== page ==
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Can Genes Be Patented? Ruling Reignites Debate

A federal court this week invalidated patents filed by biotech companies on the human genome, igniting debate on exactly who owns genetic research. Jeffrey Brown gets two points of view on the legal implications of the case.

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    Now to a potentially far-reaching case involving science, medicine and law.

    A major goal of modern health science has been to identify the links between our genes and disease, to assess risk, and to find treatments and cures. Over the last two decades, university researchers and a multibillion dollar biotech industry have expanded the study of the human genome and developed a working blueprint of human DNA that includes hereditary information stored on 23 pairs of chromosomes wrapped as double-helixes.

    Companies have also filed patents on particular genes and the research connected with them. Roughly 40,000 patents are now held on about 20 percent of all human genes. Among those are patents owned by Myriad Genetics, a company based in Salt Lake City, for genes known as BRCA1 and BRCA2, the genes whose mutations have been linked to hereditary breast and ovarian cancers.

    Myriad sells a test costing more than $3,000 that helps assess a woman's risk for cancer. But a group of individuals and organizations challenged those patents in a lawsuit, arguing that, under the law, a so-called product of nature cannot be patented.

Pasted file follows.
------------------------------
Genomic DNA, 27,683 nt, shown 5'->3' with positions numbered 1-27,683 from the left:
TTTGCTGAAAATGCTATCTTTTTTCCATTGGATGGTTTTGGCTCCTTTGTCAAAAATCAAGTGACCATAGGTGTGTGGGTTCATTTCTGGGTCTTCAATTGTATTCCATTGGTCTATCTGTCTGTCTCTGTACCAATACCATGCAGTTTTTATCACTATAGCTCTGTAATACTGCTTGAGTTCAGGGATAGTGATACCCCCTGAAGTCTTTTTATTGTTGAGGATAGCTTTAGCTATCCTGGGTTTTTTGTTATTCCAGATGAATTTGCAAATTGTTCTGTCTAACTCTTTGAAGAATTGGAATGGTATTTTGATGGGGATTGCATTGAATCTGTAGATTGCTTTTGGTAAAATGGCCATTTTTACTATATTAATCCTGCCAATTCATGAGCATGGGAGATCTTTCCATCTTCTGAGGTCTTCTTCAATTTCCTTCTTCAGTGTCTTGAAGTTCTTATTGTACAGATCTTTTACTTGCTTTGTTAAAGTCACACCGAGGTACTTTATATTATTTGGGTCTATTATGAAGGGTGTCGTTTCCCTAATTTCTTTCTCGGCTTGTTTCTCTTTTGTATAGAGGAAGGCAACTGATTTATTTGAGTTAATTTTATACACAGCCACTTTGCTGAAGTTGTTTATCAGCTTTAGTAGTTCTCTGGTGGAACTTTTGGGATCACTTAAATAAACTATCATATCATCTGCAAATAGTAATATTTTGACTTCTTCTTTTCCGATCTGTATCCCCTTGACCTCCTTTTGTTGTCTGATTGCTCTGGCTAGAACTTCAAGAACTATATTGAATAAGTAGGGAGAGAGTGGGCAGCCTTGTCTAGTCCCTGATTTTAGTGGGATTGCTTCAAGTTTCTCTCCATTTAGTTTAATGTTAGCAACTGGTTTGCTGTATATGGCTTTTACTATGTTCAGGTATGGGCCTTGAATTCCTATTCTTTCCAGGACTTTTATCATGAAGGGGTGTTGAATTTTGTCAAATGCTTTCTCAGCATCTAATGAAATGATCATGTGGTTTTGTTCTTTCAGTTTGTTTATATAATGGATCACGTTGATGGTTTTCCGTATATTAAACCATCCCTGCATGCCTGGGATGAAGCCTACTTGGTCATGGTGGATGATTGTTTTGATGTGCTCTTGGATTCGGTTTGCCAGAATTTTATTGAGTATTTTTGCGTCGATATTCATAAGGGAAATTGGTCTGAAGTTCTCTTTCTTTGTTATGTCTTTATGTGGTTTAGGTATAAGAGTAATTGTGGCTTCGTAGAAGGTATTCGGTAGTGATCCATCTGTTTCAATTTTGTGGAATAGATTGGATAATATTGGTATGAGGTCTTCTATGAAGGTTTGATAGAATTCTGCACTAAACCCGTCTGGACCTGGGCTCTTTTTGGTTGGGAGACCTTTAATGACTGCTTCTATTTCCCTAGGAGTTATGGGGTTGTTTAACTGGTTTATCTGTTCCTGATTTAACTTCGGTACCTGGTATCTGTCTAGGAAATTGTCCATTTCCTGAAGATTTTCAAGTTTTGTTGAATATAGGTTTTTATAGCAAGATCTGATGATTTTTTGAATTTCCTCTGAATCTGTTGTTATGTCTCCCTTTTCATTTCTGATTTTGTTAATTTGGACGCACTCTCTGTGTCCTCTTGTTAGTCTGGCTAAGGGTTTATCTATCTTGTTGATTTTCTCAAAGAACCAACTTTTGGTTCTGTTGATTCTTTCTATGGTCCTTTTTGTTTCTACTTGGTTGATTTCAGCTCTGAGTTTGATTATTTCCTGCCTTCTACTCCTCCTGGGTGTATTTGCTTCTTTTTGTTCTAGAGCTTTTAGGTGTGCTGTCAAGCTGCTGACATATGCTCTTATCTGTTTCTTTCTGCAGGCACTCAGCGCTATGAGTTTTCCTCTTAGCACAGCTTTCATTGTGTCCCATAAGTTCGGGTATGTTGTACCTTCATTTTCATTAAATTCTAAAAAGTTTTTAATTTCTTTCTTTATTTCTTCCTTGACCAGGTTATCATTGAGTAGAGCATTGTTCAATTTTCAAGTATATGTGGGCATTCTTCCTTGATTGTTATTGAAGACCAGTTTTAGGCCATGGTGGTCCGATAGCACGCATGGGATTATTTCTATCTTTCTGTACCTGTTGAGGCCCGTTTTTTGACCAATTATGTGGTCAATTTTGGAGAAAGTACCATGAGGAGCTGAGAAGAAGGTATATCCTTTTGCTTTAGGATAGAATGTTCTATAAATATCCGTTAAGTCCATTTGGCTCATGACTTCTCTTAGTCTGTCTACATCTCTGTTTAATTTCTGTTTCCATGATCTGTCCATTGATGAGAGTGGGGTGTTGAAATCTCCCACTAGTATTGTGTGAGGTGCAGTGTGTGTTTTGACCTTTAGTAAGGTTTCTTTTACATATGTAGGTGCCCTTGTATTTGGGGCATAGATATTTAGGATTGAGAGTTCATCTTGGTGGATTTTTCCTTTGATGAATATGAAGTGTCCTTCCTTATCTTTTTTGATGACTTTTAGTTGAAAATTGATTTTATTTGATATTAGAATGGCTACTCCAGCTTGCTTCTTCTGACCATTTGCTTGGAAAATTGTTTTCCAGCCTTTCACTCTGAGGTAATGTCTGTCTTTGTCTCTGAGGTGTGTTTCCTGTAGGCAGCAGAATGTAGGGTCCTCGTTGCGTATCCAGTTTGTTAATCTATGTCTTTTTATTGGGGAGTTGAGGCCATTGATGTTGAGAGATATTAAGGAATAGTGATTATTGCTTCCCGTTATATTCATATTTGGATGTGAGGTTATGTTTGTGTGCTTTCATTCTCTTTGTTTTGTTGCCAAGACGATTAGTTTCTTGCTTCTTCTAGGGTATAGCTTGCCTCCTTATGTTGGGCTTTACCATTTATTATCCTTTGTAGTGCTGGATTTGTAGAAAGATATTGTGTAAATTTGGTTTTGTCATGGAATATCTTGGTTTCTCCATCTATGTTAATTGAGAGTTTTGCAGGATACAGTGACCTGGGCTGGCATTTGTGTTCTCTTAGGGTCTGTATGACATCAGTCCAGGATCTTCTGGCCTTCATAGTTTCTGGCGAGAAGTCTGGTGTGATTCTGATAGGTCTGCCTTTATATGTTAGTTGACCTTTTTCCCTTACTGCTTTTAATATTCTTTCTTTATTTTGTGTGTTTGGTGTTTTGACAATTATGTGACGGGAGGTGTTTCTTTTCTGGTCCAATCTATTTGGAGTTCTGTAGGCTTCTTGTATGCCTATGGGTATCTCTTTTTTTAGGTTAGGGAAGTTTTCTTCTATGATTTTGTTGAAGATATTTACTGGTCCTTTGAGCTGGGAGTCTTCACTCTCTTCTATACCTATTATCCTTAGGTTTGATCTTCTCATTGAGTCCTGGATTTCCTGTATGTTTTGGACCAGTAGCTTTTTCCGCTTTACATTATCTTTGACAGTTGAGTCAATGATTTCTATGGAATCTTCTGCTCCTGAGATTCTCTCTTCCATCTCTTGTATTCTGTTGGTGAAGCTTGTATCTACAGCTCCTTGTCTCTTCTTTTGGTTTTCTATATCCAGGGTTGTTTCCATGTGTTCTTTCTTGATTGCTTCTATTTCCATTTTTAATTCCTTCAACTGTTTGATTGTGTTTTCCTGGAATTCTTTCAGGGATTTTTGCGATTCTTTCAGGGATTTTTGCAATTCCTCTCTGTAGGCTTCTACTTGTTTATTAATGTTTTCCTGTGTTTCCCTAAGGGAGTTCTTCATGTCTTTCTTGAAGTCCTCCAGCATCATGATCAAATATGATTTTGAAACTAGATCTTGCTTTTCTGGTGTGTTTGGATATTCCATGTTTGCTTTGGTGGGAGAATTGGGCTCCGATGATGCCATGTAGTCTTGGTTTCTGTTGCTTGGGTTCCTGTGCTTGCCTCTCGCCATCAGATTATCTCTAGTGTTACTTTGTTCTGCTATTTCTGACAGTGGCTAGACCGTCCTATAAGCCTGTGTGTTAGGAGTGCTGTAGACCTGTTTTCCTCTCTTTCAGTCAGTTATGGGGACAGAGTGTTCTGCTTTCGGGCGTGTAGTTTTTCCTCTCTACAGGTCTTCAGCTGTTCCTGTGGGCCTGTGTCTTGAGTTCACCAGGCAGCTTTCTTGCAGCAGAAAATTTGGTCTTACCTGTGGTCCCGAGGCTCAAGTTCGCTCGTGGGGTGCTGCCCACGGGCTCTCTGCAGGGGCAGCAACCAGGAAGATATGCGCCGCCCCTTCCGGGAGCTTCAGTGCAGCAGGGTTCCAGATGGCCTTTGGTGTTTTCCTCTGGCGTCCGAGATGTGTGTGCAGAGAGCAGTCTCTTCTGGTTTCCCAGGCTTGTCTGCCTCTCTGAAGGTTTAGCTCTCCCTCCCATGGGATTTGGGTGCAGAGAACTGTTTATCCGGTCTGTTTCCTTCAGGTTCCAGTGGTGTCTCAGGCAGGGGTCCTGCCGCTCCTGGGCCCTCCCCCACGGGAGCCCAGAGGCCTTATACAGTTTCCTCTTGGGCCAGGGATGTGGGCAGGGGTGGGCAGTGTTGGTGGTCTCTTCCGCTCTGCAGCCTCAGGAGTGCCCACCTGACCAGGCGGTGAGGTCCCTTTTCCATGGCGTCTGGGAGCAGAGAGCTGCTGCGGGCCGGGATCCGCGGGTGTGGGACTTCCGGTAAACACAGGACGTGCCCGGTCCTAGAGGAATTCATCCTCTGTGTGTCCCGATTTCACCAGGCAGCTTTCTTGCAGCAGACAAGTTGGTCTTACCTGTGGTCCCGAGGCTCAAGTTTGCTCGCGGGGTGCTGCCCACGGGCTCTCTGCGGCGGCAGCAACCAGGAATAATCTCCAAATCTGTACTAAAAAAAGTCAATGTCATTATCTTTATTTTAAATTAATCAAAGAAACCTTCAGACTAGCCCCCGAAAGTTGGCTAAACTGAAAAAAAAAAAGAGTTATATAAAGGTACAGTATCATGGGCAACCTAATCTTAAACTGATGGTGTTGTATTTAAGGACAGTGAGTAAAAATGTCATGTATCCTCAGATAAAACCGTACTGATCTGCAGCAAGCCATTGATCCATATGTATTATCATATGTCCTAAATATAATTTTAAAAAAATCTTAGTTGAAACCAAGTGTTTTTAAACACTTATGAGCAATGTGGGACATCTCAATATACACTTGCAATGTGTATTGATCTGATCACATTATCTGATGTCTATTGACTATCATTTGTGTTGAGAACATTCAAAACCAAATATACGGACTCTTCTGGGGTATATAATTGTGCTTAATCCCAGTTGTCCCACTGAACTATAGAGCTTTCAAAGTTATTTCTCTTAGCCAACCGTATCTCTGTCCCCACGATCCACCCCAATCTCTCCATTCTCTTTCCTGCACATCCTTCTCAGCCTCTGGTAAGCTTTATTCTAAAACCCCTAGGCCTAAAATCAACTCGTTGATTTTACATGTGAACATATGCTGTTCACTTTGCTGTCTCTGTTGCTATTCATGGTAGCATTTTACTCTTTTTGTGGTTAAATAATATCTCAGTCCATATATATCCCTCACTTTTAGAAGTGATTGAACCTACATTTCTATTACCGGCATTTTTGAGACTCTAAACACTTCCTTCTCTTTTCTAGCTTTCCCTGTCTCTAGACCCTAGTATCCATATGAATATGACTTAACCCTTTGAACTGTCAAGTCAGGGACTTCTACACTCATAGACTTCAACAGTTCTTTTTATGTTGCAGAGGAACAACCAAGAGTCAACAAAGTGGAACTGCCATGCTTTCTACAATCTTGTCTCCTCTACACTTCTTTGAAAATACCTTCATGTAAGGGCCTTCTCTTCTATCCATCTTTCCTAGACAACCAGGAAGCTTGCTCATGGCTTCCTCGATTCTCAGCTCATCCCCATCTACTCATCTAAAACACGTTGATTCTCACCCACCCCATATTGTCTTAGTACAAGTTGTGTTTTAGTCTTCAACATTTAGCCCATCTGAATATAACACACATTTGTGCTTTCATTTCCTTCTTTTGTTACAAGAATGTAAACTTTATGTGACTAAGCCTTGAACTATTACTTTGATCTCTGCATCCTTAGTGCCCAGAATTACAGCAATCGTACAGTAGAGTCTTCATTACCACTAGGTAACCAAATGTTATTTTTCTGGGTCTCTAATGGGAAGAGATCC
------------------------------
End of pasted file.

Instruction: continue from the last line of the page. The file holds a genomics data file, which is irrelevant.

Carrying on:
This week, a federal judge agreed with the plaintiffs in a ruling that could have a broad impact on future genetic research.

    Here to discuss the case are Daniel Ravicher, executive director of the Public Patent Foundation at the Benjamin Cardozo School of law. The foundation was one of the plaintiffs in the case against Myriad Genetics. And Ken Chahine, a patent attorney and visiting professor of law at the University of Utah. He's a former CEO of a biotech company, and filed an amicus brief on behalf of Myriad. He joins us from Houston.

    Daniel Ravicher, start with you.

    Explain more about what these patents are and what you see, the problem with them.

    DANIEL RAVICHER, executive director, Public Patent Foundation: All right.

    Well, a patent is the government granting one company the exclusive right to make or use a certain technology. And, in this case, the Patent Office has been granting patents over many genes in our body. And, so, the result means that, if you want to look at your own genes to see whether you have a particular mutation that would increase your predisposition for a certain disease, you can't do that without the permission of the company.

    And, in this case, we sued Myriad Genetics because they were using their patents to foreclose any other lab from offering this genetic screen or from allowing women who couldn't afford to pay Myriad's price to go to someone who might be willing to do that screening for them for free.